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Environment management

This page outlines how to configure and start the notebook environment.

Manage the notebook environment

Before you create and execute code, click the environment icon to configure the notebook's environment. The environment image determines the coding language, dependencies, and open-source libraries used in the notebook. The default image for the DataRobot Notebooks is a pre-built Python image. To see the list of all packages available in the default image, hover over that image in the Environment tab:

The screenshot and table below outline the configuration options available for a notebook environment.

Element Description
Start environment toggle Starts or stops the notebook environment's kernel, which allows you to execute the notebook's code cells.
Resource type Represents a machine preset, specifying the CPU and RAM you have on your machine where the environment's kernel runs.
Environment Determines the coding language and associated libraries that the notebook uses.
Runtime Indicates the CPU usage, RAM usage, and elapsed runtime for the notebook's environment during an active session.
Session timeout Limits the amount of inactivity time allowed before the environment stops running and the underlying machine is shut down. The default timeout on inactivity is 60 minutes, and the maximum configurable timeout is 180 minutes.

To begin a notebook session where you create and run code, start the environment. Wait a moment for the environment to initialize, and once it displays the Started status, you can begin editing. Note that session will automatically shut down on inactivity when the timeout is reached. The session is considered inactive when the notebook has no running cells and no changes have been made to the notebook contents in the time set by the session timeout value.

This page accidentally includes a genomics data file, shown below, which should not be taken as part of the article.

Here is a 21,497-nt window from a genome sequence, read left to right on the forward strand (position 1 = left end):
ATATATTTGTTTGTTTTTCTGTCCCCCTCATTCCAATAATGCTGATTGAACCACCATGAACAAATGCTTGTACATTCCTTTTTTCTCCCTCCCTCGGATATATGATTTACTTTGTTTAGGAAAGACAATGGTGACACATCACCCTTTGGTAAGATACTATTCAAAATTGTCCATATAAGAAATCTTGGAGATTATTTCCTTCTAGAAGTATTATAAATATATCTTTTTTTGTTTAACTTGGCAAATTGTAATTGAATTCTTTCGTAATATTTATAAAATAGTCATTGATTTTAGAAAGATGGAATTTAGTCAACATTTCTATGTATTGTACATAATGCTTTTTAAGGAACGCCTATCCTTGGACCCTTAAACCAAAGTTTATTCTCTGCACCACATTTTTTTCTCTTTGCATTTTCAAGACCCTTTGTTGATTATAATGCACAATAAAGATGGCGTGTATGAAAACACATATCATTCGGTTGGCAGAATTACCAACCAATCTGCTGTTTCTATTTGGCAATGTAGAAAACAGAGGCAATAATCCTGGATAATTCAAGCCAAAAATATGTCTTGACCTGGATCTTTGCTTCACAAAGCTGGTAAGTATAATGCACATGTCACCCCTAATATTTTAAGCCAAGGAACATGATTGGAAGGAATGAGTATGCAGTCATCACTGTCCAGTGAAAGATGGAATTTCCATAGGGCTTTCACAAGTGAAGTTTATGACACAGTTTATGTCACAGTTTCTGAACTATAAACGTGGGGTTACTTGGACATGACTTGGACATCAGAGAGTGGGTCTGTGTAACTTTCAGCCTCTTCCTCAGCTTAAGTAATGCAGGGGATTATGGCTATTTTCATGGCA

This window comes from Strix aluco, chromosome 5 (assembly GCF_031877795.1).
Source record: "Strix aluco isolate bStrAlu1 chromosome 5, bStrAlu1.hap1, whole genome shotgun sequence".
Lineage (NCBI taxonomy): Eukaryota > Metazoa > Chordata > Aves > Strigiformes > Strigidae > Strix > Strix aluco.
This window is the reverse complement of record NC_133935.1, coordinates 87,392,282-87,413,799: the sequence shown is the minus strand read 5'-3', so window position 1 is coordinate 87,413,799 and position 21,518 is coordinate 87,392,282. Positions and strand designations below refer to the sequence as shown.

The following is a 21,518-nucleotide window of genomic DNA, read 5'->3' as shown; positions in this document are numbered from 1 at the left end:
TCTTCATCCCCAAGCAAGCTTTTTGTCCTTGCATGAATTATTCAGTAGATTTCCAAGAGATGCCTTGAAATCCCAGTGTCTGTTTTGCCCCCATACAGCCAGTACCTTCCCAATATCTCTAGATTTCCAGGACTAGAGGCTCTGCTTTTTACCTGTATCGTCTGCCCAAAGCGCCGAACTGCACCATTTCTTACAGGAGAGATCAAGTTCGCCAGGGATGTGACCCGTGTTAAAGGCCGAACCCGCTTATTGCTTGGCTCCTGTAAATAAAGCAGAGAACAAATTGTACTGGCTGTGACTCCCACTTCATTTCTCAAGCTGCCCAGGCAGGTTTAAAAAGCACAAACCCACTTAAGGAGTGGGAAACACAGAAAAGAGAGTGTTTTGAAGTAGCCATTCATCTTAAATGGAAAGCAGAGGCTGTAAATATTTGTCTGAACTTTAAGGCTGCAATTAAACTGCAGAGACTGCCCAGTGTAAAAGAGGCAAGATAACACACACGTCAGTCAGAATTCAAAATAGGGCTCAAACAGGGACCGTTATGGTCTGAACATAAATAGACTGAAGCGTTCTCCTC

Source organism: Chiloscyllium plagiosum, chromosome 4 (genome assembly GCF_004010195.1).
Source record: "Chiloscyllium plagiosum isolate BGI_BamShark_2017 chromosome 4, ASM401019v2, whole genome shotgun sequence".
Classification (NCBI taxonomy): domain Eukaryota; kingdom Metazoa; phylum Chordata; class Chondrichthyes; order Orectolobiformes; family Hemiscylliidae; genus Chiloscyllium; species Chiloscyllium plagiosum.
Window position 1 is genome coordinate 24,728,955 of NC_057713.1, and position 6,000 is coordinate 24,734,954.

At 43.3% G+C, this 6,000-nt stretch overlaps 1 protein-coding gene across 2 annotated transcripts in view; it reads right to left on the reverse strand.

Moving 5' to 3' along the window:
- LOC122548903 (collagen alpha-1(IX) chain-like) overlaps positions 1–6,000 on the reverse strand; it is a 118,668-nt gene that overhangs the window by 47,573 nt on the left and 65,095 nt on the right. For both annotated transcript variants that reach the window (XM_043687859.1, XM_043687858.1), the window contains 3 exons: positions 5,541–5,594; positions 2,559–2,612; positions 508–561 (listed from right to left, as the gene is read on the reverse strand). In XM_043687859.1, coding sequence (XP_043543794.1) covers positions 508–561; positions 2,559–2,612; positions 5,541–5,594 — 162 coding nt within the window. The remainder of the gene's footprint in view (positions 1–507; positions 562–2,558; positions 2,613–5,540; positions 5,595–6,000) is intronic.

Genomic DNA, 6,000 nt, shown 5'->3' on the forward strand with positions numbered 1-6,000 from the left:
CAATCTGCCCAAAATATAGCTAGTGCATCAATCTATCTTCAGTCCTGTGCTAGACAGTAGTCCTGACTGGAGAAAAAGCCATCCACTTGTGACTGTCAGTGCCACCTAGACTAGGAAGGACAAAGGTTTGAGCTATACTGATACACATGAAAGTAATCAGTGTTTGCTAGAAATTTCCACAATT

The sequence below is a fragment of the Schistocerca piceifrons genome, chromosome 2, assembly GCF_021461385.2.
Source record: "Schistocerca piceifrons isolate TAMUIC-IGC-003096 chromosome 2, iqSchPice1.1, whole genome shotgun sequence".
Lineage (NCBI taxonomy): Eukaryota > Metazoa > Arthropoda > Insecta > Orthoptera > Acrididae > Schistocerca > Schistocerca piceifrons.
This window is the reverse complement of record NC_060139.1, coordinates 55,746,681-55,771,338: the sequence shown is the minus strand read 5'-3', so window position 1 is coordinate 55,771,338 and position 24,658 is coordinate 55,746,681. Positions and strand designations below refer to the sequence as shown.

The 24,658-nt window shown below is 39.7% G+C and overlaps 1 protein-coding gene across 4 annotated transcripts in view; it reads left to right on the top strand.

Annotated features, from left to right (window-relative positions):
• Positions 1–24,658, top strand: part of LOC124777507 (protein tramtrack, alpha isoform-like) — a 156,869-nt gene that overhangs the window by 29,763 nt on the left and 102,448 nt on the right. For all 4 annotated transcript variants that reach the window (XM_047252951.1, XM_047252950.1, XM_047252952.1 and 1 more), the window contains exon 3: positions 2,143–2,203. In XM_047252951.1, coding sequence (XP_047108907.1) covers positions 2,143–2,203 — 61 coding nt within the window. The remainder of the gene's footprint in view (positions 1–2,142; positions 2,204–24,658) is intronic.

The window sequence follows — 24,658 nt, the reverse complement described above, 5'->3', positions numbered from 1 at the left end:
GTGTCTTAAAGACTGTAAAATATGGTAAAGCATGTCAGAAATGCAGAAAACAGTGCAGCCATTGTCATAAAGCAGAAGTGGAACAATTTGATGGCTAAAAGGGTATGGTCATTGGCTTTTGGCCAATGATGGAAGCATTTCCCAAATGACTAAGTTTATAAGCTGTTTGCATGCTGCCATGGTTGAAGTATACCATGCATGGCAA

Built-in environment images

DataRobot maintains a set of built-in Docker images that you can select from to use as the container image for a given notebook.

DataRobot provides the following images:

  • Python 3.9 image: Contains Python version 3.9, the DataRobot Python client, and suite of common data science libraries.

  • Python 3.8 image: Contains Python version 3.8, the DataRobot Python client, and suite of common data science libraries. Most notably, this image comes preinstalled with the dependencies needed to work with Snowflake. These libraries include the Snowflake Python Connector and Snowpark (which requires Python 3.8).

  • R 4.2 image: Contains R version 4.2, the DataRobot R client, and a suite of common data science libraries.

Environment variables

If you need to reference sensitive strings in a notebook, rather than storing them in plain text within the notebook you can use environment variables to securely store the values. These values are stored encrypted by DataRobot. Environment variables are useful if you need to specify credentials for connecting to an external data source within your notebook, for instance.

Whenever you start a notebook session, DataRobot sets the notebook's associated environment variables in the container environment, so you can reference them from your notebook code using the following code:

import os
KEY = os.environ['KEY']  # KEY variable now references your VALUE
KEY = Sys.getenv("KEY")

To access environment variables, click the lock icon in the sidebar.

Click Create new entry.

In the dialog box, enter the key and value for a single entry, and provide an optional description.

If you want to add multiple variables, select Bulk import. Use the following format on each line in the field:



Any existing environment variable with the same key will have its value overwritten by the new value specified.

When you have finished adding environment variables, click Save.

Edit existing variables

You can also edit and delete a notebook’s associated environment variables from the Environment variables panel:

  • Click the pencil icon on a variable to edit it.
  • Select the eye icon to view a hidden value.
  • Click the trash can icon to delete a variable.
  • Click Insert all to insert a code snippet that retrieves all of the notebook's environment variables and includes them in the notebook.

Updated March 21, 2023
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